Abstract

The wastewater industry is undergoing a paradigm shift from focusing solely on treatment to incorporating concepts aimed at mitigating environmental impacts such as energy and nutrient recovery and water reuse. This study uses life cycle assessment and life cycle cost analysis to investigate the effect of expanding anaerobic digestion (AD) capacity and adding combined heat and power on environmental and cost indicators at a mid-sized wastewater treatment facility (WWTF) in Massachusetts, USA. Since 2014, Massachusetts has banned the disposal of organic waste from commercial organizations producing more than one ton of material per week. The WWTF's additional digester capacity allows the co-digestion of municipal solids with a food-based engineered bioslurry due to this ban. Study data were compiled for several AD feedstock quantity and performance scenarios, and compared to a baseline scenario representative of historic plant operations prior to co-digestion. Reductions in environmental impact are demonstrated for six of eight environmental impacts, including global climate change potential and cumulative energy demand. Eutrophication potential increases by 10 percent and 24 percent across assessed scenarios. Water use remains relatively constant across scenarios. Facility energy production increases dramatically with co-digestion, satisfying 100 percent of the WWTF's thermal energy requirement and producing surplus electricity assuming full AD capacity utilization.

INTRODUCTION

Municipal waste service providers are under continual pressure to improve their economic and environmental efficiency. Historically, these services, including wastewater treatment and solid waste disposal, have operated under a single pass framework requiring large inputs of energy, materials, and land to treat and dispose of liquid and solid waste streams while recovering little, if any, of the streams' nutrient or energy content (Tarr 1996; Ma et al. 2015). In the USA for example, nearly 1 percent of all electricity consumption is attributable to municipal wastewater treatment facilities (WWTF), with up to 80 percent of that allocated to aeration and sludge processing (Electric Power Research Institute, EPRI 2013), despite the fact that the wastewater itself contains 5–10 times as much energy as is required to treat it (McCarty et al. 2011). On the solid waste side, anaerobic digestion (AD) of the food waste generated in the USA could power 4.5 million households (Becker et al. 2017); unfortunately, food waste is predominantly disposed of in landfills (United States Environmental Protection Agency, US EPA 2018) or incinerated in waste-to-energy facilities (WTE). Landfills are the third largest source of anthropogenic methane emissions in the USA, accounting for over three percent of national greenhouse gas emissions (US EPA 2019). By diverting food waste from landfills to digesters at existing WWTF, anaerobic co-digestion (AcD) of municipal sludge and food waste can generate energy (McCarty et al. 2011), reduce solid waste volumes, and recover valuable nutrients (Guest et al. 2009).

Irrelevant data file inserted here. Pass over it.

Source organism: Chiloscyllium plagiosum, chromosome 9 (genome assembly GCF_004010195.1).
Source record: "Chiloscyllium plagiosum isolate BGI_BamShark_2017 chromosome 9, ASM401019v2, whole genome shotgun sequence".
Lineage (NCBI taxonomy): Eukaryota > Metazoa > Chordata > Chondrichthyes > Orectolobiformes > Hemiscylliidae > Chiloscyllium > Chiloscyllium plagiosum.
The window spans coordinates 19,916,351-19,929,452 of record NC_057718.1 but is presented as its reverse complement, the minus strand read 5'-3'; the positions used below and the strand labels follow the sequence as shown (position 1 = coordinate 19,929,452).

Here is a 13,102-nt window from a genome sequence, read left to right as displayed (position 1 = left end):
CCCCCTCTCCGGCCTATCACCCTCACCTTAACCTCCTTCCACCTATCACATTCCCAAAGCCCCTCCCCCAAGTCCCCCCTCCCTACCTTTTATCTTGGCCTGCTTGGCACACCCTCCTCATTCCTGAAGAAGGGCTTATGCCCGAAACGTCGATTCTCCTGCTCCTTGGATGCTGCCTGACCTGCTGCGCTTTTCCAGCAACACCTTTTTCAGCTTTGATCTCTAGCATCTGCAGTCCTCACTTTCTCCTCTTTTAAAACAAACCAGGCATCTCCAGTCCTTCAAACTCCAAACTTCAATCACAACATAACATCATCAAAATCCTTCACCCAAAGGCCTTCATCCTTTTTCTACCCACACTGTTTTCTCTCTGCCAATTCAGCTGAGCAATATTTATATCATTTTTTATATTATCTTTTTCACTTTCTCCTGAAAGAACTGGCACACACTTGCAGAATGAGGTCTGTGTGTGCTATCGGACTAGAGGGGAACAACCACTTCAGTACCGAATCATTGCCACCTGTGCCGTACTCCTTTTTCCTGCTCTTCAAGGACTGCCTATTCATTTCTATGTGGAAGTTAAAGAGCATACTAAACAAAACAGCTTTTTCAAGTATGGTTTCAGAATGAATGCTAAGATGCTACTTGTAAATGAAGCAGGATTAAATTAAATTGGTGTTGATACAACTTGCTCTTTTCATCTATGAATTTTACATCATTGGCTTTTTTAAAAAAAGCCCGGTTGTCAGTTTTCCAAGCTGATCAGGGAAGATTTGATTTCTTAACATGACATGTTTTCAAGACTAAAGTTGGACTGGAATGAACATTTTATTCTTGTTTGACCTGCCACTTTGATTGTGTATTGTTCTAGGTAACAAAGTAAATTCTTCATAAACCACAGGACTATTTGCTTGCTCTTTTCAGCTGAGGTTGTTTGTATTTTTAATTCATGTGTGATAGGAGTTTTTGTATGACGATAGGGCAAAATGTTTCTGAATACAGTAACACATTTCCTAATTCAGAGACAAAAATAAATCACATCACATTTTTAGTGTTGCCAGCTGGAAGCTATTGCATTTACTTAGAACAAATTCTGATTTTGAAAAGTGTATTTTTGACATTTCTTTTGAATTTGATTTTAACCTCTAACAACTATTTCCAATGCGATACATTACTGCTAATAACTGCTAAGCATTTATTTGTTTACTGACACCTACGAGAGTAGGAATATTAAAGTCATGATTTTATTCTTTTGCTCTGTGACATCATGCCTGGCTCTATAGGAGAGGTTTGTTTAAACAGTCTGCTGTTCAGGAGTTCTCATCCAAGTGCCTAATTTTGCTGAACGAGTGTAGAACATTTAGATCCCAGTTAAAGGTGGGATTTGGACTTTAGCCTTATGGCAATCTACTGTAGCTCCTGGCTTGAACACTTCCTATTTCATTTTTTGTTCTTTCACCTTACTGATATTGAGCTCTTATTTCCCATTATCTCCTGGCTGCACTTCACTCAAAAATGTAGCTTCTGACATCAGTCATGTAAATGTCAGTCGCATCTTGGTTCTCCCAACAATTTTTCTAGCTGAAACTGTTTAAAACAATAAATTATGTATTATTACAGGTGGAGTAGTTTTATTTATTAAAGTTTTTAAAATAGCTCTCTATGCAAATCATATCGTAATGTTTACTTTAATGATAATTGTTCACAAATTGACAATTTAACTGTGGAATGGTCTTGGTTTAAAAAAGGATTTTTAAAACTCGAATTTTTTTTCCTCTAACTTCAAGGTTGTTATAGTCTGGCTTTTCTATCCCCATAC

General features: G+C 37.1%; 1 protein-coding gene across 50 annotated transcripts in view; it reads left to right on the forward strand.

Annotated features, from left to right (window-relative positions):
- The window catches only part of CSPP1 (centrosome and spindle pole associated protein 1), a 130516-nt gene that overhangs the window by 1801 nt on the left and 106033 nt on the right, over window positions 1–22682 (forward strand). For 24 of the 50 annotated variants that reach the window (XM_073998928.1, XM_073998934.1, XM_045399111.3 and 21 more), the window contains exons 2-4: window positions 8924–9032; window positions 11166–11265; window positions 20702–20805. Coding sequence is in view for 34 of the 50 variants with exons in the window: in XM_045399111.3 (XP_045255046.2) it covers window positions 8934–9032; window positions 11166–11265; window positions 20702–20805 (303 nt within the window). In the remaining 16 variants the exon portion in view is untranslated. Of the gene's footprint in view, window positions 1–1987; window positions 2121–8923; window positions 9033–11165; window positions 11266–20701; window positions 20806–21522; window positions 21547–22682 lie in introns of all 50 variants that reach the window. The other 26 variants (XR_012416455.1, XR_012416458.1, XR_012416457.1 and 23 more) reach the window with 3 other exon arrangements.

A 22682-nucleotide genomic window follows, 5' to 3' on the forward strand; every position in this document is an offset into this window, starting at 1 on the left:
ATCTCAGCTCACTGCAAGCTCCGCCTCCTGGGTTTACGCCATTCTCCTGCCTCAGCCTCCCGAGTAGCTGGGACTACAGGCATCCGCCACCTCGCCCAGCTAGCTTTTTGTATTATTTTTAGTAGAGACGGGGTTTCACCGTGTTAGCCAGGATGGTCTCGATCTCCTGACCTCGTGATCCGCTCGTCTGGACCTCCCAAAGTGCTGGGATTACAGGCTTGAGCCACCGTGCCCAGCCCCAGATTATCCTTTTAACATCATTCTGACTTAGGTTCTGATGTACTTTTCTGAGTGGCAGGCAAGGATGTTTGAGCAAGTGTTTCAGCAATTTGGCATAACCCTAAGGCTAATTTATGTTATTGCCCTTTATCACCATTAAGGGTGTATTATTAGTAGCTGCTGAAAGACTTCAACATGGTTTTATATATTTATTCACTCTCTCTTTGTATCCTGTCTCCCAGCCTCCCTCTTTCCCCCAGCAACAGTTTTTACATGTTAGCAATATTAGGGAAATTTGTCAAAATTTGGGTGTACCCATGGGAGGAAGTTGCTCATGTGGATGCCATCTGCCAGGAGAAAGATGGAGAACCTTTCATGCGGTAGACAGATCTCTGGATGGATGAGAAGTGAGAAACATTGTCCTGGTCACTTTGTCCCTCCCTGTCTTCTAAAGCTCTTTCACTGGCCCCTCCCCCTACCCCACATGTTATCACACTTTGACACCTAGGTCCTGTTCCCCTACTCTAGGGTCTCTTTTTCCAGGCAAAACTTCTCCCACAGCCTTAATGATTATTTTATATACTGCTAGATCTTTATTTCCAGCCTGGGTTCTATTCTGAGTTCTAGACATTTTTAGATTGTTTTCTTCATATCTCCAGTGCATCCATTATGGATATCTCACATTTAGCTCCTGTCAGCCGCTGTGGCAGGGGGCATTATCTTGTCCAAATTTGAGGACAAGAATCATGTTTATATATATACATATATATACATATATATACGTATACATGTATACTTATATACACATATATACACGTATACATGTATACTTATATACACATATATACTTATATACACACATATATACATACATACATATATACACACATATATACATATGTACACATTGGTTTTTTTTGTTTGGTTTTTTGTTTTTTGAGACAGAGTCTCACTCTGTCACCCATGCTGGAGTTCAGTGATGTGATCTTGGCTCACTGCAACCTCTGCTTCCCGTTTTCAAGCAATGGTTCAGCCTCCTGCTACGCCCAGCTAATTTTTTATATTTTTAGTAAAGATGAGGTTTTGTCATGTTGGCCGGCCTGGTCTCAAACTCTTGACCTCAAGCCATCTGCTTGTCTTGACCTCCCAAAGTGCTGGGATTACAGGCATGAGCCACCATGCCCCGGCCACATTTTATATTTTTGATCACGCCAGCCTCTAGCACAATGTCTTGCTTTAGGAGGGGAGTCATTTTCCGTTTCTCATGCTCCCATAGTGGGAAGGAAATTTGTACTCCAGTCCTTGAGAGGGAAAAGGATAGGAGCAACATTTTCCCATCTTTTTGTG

AD is not new, and has been used in the wastewater treatment and agricultural sectors for over 100 years (Mata-Alvarez et al. 2011; Hindle 2013). The recent attraction toward AcD has been motivated by a combination of technical, regulatory, and economic factors, including (1) ample gains in biogas production supported by laboratory testing (Prabhu & Mutnuri 2016; Zahan et al. 2016), case studies (Mattioli et al. 2017) or both (Koch et al. 2016; Lensch et al. 2016); (2) disposal limitations, including organic waste bans to municipal solid waste facilities (Edwards et al. 2015; Leib et al. 2019); and (3) development of alternative energy markets creating opportunities for WWTF to valorize waste streams (Edwards et al. 2015; Nghiem et al. 2017).

Despite the benefits of AcD, it is increasingly acknowledged that the sustainability of waste management and disposal options go beyond the facilities themselves (Lundin et al. 2000; Hester & Little 2013), extending from land, air, and water impacts of upstream supply chains (Corominas et al. 2013) through to use of final, treated effluent (Muñoz et al. 2009). The complexities of the systems involved and the extent of potential impacts necessitate evaluation with system-based tools and integrated frameworks such as life cycle assessment (LCA) and life cycle cost analysis (LCCA) to measure trade-offs and identify optimal solutions (Xue et al. 2015).

This study aims to address these complexities and provide guidance for future investments through a comprehensive economic and environmental evaluation of an existing WWTF practicing AcD. The Greater Lawrence Sanitary District (GLSD) WWTF is a 197,000 m3/day (52 million gallons per day) capacity plant in Massachusetts, USA that on average treats 89,000 m3/day of municipal sewage and septic waste for several communities. Motivated by the recent ban on organic material disposal from commercial organizations (Commonwealth of Massachusetts 2017a), the WWTF has undergone a series of renovations to increase its digester capacity and expand its energy recovery capabilities. LCA and LCCA tools were used to (1) evaluate the baseline environmental benefits and burdens of GLSD's wastewater treatment with AD, (2) quantify the comparative environmental differences associated with expanded AD capacity for food waste co-digestion with energy recovery, (3) determine the life cycle costs associated with the baseline and upgraded WWTF over a 30-year timespan, and (4) expand the system boundaries to understand the environmental implications of avoided food waste treatment when scaling up AcD capacity.